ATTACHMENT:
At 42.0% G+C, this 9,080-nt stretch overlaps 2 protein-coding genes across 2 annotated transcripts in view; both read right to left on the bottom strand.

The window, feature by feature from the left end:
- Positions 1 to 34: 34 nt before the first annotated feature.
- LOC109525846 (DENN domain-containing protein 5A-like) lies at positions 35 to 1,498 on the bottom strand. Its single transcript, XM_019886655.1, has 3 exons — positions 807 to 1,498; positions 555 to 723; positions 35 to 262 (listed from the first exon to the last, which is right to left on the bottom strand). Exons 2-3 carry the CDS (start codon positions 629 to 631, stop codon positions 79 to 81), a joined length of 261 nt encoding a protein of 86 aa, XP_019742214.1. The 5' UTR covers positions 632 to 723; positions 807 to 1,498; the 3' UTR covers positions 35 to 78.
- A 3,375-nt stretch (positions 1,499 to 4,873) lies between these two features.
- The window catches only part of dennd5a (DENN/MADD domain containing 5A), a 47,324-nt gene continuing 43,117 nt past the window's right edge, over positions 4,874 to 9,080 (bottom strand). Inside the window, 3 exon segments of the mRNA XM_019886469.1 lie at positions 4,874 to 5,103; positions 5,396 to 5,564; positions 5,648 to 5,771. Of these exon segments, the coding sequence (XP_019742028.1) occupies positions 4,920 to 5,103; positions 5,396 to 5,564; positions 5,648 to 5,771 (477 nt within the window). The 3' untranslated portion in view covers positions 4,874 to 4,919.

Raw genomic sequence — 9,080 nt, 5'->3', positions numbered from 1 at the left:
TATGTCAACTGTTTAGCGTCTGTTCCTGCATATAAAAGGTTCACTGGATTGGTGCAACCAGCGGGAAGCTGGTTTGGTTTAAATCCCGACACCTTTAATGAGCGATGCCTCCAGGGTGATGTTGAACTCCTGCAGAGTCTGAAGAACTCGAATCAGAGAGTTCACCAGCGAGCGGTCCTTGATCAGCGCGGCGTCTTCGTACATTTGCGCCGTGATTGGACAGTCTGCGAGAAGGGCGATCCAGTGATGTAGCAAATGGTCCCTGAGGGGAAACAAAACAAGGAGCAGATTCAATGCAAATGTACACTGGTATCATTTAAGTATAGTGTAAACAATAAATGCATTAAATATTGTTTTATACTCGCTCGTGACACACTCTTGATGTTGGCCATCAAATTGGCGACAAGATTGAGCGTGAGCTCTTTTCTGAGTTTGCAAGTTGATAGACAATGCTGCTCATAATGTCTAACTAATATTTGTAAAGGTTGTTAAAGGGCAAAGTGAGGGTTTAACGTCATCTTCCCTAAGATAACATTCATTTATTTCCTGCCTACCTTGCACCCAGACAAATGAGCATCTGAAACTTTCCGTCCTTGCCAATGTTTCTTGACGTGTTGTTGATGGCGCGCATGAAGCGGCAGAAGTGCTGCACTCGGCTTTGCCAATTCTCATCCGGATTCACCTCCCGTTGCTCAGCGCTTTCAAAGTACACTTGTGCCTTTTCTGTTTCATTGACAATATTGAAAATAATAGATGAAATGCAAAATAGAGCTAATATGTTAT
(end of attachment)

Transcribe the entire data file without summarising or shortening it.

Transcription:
At 42.0% G+C, this 9,080-nt stretch overlaps 2 protein-coding genes across 2 annotated transcripts in view; both read right to left on the bottom strand.

The window, feature by feature from the left end:
- Positions 1 to 34: 34 nt before the first annotated feature.
- LOC109525846 (DENN domain-containing protein 5A-like) lies at positions 35 to 1,498 on the bottom strand. Its single transcript, XM_019886655.1, has 3 exons — positions 807 to 1,498; positions 555 to 723; positions 35 to 262 (listed from the first exon to the last, which is right to left on the bottom strand). Exons 2-3 carry the CDS (start codon positions 629 to 631, stop codon positions 79 to 81), a joined length of 261 nt encoding a protein of 86 aa, XP_019742214.1. The 5' UTR covers positions 632 to 723; positions 807 to 1,498; the 3' UTR covers positions 35 to 78.
- A 3,375-nt stretch (positions 1,499 to 4,873) lies between these two features.
- The window catches only part of dennd5a (DENN/MADD domain containing 5A), a 47,324-nt gene continuing 43,117 nt past the window's right edge, over positions 4,874 to 9,080 (bottom strand). Inside the window, 3 exon segments of the mRNA XM_019886469.1 lie at positions 4,874 to 5,103; positions 5,396 to 5,564; positions 5,648 to 5,771. Of these exon segments, the coding sequence (XP_019742028.1) occupies positions 4,920 to 5,103; positions 5,396 to 5,564; positions 5,648 to 5,771 (477 nt within the window). The 3' untranslated portion in view covers positions 4,874 to 4,919.

Raw genomic sequence — 9,080 nt, 5'->3', positions numbered from 1 at the left:
TATGTCAACTGTTTAGCGTCTGTTCCTGCATATAAAAGGTTCACTGGATTGGTGCAACCAGCGGGAAGCTGGTTTGGTTTAAATCCCGACACCTTTAATGAGCGATGCCTCCAGGGTGATGTTGAACTCCTGCAGAGTCTGAAGAACTCGAATCAGAGAGTTCACCAGCGAGCGGTCCTTGATCAGCGCGGCGTCTTCGTACATTTGCGCCGTGATTGGACAGTCTGCGAGAAGGGCGATCCAGTGATGTAGCAAATGGTCCCTGAGGGGAAACAAAACAAGGAGCAGATTCAATGCAAATGTACACTGGTATCATTTAAGTATAGTGTAAACAATAAATGCATTAAATATTGTTTTATACTCGCTCGTGACACACTCTTGATGTTGGCCATCAAATTGGCGACAAGATTGAGCGTGAGCTCTTTTCTGAGTTTGCAAGTTGATAGACAATGCTGCTCATAATGTCTAACTAATATTTGTAAAGGTTGTTAAAGGGCAAAGTGAGGGTTTAACGTCATCTTCCCTAAGATAACATTCATTTATTTCCTGCCTACCTTGCACCCAGACAAATGAGCATCTGAAACTTTCCGTCCTTGCCAATGTTTCTTGACGTGTTGTTGATGGCGCGCATGAAGCGGCAGAAGTGCTGCACTCGGCTTTGCCAATTCTCATCCGGATTCACCTCCCGTTGCTCAGCGCTTTCAAAGTACACTTGTGCCTTTTCTGTTTCATTGACAATATTGAAAATAATAGATGAAATGCAAAATAGAGCTAATATGTTAT